Taipei, Oct. 13 (CNA)－The opening of the National Kaohsiung Center for the Arts (Weiwuying) on Saturday was a reflection of the government’s efforts to return former military-controlled facilities to the public domain, President Tsai Ing-wen (蔡英文) said at the inauguration ceremony.
“The establishment of an arts center at this venue symbolizes the removal of martial law and our efforts to promote greater cultural accessibility,” Tsai said.
In a historical context, the center can be seen as a symbol of “space democratization,” in which Weiwuying, once a military training base under the Kuomintang regime, has been returned to the public domain, she said.
“Our predecessors in Taiwan fought persistently against authoritarianism and left formidable landmarks of resistance and compromise around the island,” she said. The establishment of Weiwuying did not come easy, Tsai said, adding that it took 20 years of work by a private-sector promotional group to make the project a reality. “Thanks to their painstaking efforts, we can now enjoy the fruits of space democratization,” the president said.
She expressed the hope that the art center in southern Taiwan would give the people there better access to cultural events and they would no longer have to travel long distances to Taipei to see world-class performances.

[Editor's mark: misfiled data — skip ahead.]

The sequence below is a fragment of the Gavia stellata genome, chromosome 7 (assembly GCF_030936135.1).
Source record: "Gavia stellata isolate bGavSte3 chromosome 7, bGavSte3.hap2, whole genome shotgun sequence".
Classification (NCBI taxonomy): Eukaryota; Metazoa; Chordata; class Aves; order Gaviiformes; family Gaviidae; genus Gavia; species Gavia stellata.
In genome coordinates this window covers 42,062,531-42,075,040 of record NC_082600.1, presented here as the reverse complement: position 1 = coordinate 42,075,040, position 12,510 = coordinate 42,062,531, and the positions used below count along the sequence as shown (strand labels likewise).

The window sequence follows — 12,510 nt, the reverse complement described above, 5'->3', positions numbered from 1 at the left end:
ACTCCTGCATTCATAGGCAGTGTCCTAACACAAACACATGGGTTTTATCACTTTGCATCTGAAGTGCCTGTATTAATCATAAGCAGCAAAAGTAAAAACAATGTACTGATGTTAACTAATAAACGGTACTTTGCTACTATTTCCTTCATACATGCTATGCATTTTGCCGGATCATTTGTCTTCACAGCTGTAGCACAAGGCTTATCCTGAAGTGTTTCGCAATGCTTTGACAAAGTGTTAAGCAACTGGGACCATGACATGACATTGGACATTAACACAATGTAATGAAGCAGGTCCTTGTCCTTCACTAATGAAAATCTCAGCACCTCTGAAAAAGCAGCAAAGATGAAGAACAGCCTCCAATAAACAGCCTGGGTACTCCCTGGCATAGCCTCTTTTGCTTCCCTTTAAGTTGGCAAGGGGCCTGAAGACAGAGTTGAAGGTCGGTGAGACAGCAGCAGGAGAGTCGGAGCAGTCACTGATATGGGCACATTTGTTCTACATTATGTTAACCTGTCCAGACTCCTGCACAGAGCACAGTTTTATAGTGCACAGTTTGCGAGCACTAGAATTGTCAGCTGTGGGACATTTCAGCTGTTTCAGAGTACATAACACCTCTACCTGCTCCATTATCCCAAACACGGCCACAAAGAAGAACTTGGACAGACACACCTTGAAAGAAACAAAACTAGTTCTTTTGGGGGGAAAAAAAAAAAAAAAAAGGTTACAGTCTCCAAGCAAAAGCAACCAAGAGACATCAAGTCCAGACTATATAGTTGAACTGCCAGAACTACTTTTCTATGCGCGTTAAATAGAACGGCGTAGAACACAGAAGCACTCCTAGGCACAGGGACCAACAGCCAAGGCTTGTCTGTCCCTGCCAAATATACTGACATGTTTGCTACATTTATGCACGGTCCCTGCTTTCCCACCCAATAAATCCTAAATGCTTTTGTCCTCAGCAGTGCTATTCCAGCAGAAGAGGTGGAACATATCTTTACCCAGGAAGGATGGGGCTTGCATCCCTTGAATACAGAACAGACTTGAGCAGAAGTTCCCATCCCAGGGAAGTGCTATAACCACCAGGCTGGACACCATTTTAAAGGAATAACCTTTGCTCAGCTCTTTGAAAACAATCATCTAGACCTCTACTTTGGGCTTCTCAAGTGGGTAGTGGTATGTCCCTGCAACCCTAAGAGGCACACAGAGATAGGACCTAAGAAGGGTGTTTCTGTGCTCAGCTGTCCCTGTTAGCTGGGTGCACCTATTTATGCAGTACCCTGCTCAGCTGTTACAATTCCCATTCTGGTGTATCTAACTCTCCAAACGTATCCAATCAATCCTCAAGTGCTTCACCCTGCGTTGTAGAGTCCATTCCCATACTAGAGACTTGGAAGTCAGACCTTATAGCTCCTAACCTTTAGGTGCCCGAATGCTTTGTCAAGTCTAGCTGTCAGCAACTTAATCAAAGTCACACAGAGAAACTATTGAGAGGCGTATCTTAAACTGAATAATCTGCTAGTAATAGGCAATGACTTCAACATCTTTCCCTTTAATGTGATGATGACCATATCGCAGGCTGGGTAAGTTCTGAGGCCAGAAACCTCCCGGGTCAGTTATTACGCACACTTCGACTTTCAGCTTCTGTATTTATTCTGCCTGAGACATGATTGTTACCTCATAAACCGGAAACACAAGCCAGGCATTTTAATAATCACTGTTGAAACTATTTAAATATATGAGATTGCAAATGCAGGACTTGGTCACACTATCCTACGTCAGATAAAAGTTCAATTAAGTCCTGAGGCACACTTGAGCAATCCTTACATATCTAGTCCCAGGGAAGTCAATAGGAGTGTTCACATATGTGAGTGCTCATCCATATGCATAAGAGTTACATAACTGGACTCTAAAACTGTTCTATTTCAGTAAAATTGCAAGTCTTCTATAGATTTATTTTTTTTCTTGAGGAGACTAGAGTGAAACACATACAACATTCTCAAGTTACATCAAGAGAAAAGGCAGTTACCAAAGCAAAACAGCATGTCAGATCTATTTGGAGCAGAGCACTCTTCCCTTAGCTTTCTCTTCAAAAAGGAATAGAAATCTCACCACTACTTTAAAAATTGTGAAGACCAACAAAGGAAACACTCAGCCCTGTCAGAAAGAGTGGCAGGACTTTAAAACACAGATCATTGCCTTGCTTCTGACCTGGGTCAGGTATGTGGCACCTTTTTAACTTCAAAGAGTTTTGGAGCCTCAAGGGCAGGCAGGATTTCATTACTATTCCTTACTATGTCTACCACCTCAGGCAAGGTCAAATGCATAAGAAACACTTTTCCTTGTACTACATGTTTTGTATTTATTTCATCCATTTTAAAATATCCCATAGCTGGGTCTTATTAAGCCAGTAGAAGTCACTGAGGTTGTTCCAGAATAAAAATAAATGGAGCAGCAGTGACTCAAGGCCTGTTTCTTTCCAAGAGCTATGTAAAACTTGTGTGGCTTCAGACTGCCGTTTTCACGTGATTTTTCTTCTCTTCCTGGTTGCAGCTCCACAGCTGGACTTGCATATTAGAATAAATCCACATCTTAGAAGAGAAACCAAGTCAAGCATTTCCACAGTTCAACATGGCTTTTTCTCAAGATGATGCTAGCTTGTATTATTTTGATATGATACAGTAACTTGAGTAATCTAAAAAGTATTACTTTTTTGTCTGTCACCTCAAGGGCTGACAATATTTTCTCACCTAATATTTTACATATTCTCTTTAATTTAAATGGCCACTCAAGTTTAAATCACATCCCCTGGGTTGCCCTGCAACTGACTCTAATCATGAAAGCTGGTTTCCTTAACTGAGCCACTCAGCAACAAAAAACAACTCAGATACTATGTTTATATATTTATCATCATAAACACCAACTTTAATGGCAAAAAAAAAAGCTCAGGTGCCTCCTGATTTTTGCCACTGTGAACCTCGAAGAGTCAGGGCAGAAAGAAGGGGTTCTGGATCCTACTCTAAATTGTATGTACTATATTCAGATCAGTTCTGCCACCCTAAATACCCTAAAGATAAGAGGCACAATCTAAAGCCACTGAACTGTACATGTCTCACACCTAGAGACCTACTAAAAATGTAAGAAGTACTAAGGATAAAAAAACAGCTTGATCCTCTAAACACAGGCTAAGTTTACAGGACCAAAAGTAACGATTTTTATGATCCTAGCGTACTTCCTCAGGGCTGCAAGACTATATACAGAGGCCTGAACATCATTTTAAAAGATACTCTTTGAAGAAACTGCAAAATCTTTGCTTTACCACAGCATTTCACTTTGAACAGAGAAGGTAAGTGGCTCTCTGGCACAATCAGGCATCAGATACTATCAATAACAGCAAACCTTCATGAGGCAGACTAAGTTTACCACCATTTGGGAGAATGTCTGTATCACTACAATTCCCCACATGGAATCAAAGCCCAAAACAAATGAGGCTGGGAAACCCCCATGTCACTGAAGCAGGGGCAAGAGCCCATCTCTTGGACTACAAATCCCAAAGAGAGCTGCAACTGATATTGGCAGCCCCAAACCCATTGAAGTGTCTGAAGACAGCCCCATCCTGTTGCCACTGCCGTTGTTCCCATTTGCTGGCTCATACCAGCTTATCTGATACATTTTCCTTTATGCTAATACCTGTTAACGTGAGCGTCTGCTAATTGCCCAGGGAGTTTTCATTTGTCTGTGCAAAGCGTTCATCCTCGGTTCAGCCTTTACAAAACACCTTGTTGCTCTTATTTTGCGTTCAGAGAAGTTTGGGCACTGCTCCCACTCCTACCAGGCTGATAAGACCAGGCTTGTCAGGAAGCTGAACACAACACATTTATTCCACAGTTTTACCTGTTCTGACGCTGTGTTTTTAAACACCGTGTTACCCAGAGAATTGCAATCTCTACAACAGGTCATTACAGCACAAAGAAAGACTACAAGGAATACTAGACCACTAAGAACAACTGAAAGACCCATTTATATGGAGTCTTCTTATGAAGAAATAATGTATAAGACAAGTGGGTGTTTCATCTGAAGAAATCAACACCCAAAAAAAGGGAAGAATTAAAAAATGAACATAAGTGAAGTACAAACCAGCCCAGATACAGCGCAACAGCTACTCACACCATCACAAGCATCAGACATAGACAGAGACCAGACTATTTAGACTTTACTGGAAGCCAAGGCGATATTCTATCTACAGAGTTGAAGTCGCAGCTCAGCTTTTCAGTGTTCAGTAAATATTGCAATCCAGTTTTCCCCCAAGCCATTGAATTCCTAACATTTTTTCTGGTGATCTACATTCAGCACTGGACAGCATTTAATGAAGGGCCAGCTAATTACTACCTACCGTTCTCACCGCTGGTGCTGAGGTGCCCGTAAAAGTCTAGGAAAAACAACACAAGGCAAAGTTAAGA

The project to build the first national performance arts center in southern Taiwan took 15 years, from the planning stage to completion, and cost NT$10.75 billion (US$347.8 million).
According to Weiwuying’s website, the design by Dutch architectural firm Mecanoo was inspired by the sinuous canopy created by clusters of banyan trees commonly found in the south of Taiwan.
The single sweeping building is spread over 141,000 square meters, which makes it the world’s largest performing arts center under one roof, as well as Taiwan’s most significant cultural investment in a generation, the website says.
“We have aimed to deliver a flagship cultural destination for Taiwan, a beacon to attract performers and audiences from around the world,” said Francine Houben, founding architect of Mecanoo.
The highlights of the building include a 2,260-seat opera house, and a 2,000-seat concert hall designed to look like a vineyard, with the seats rising in serried rows like the sloping terraces of a typical vineyard.
The structure also houses a flexible theater that can seat between 1,094 and 1,254 people, depending on its adjustable configuration, and a 470-seat recital hall. Outdoors, there is a performance space that can accommodate an audience of up to 20,000.
“Weiwuying, with its extraordinary facilities, gives us the opportunity to experiment – to be bold and innovative, and to try different things,” said the center’s Artistic Director Chien Wen-pin (簡文彬).
Weiwuying will operate under the umbrella of the National Performing Arts Center, which also incorporates Taipei’s National Theater and Concert Hall and the National Taichung Theater.